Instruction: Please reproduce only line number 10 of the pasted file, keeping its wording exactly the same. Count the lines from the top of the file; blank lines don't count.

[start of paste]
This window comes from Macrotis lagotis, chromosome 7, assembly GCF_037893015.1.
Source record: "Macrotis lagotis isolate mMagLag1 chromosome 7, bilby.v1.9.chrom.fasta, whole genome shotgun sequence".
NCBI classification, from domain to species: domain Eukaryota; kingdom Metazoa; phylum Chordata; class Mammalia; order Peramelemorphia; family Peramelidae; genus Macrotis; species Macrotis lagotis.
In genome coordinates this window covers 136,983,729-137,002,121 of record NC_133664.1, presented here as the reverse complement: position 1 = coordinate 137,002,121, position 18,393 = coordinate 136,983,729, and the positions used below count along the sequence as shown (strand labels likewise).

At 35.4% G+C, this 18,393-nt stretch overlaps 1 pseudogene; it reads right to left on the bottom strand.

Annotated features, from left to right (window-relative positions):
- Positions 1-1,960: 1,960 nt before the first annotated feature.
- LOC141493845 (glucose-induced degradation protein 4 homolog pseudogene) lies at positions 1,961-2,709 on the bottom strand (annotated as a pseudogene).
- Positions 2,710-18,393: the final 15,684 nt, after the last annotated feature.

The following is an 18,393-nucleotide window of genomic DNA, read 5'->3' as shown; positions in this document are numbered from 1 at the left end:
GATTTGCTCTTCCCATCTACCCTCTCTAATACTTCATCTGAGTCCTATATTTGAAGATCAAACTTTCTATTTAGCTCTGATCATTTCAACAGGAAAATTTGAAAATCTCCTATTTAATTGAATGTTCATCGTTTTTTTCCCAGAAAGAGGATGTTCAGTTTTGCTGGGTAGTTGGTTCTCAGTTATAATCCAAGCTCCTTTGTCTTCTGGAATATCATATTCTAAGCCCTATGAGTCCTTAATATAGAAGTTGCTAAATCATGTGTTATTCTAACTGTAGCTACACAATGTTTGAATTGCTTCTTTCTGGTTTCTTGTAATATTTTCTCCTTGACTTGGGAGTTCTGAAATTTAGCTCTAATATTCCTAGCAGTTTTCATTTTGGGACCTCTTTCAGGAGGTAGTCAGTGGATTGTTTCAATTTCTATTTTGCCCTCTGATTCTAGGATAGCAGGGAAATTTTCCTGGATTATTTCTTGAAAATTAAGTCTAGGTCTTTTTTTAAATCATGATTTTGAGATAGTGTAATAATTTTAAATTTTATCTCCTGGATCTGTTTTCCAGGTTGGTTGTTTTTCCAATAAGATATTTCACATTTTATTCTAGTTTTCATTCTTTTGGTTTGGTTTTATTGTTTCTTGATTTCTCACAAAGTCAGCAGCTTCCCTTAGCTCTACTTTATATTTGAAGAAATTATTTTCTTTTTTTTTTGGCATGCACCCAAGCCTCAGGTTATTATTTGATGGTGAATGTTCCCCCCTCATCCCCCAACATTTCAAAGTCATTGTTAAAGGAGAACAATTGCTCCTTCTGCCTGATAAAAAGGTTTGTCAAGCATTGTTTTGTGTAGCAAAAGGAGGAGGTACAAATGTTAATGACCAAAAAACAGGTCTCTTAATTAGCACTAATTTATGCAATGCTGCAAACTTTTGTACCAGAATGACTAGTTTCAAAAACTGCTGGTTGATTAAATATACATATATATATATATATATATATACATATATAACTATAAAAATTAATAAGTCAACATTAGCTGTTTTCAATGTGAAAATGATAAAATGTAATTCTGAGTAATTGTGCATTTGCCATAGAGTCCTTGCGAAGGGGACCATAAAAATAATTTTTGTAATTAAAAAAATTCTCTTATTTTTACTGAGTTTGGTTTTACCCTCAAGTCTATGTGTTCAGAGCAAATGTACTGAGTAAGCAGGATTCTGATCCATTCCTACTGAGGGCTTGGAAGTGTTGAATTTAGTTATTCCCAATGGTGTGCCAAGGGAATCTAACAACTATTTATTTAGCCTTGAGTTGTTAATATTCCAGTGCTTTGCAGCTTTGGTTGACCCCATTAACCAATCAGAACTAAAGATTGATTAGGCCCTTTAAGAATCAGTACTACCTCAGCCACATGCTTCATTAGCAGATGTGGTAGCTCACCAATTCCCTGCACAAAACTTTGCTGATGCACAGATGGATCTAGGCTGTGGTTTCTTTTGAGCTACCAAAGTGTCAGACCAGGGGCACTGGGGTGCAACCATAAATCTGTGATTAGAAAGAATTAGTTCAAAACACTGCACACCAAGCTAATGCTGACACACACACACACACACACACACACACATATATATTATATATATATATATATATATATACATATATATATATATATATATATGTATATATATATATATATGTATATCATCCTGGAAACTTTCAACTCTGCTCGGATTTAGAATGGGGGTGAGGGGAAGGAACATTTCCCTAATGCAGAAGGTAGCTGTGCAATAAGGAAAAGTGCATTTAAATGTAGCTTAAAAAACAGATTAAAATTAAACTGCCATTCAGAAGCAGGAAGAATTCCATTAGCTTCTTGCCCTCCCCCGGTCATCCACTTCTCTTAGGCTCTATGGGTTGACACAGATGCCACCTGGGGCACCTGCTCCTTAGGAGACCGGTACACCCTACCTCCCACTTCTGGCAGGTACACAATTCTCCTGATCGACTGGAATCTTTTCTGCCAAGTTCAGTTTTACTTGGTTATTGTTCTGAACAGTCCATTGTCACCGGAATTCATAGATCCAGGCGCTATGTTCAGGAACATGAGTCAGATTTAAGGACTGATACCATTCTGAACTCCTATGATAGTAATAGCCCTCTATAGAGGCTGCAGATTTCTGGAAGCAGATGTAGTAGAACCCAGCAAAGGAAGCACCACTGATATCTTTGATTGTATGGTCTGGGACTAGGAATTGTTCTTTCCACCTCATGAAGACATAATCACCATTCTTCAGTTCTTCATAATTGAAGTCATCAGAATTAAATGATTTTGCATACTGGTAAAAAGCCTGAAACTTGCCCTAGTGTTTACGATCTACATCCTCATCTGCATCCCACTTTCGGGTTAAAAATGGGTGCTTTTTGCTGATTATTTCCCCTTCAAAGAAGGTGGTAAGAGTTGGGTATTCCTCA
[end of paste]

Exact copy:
The following is an 18,393-nucleotide window of genomic DNA, read 5'->3' as shown; positions in this document are numbered from 1 at the left end: